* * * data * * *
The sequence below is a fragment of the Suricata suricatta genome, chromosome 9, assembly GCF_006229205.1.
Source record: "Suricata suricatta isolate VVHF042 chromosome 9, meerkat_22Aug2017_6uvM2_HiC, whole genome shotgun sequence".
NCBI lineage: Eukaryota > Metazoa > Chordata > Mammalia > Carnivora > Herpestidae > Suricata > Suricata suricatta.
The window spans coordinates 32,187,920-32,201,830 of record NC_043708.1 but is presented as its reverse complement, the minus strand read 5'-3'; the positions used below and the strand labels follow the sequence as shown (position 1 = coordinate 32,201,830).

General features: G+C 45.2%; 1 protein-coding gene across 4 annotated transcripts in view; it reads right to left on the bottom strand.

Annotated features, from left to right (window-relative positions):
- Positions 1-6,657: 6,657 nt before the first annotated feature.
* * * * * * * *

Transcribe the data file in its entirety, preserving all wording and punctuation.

The sequence below is a fragment of the Suricata suricatta genome, chromosome 9, assembly GCF_006229205.1.
Source record: "Suricata suricatta isolate VVHF042 chromosome 9, meerkat_22Aug2017_6uvM2_HiC, whole genome shotgun sequence".
NCBI lineage: Eukaryota > Metazoa > Chordata > Mammalia > Carnivora > Herpestidae > Suricata > Suricata suricatta.
The window spans coordinates 32,187,920-32,201,830 of record NC_043708.1 but is presented as its reverse complement, the minus strand read 5'-3'; the positions used below and the strand labels follow the sequence as shown (position 1 = coordinate 32,201,830).

General features: G+C 45.2%; 1 protein-coding gene across 4 annotated transcripts in view; it reads right to left on the bottom strand.

Annotated features, from left to right (window-relative positions):
- Positions 1-6,657: 6,657 nt before the first annotated feature.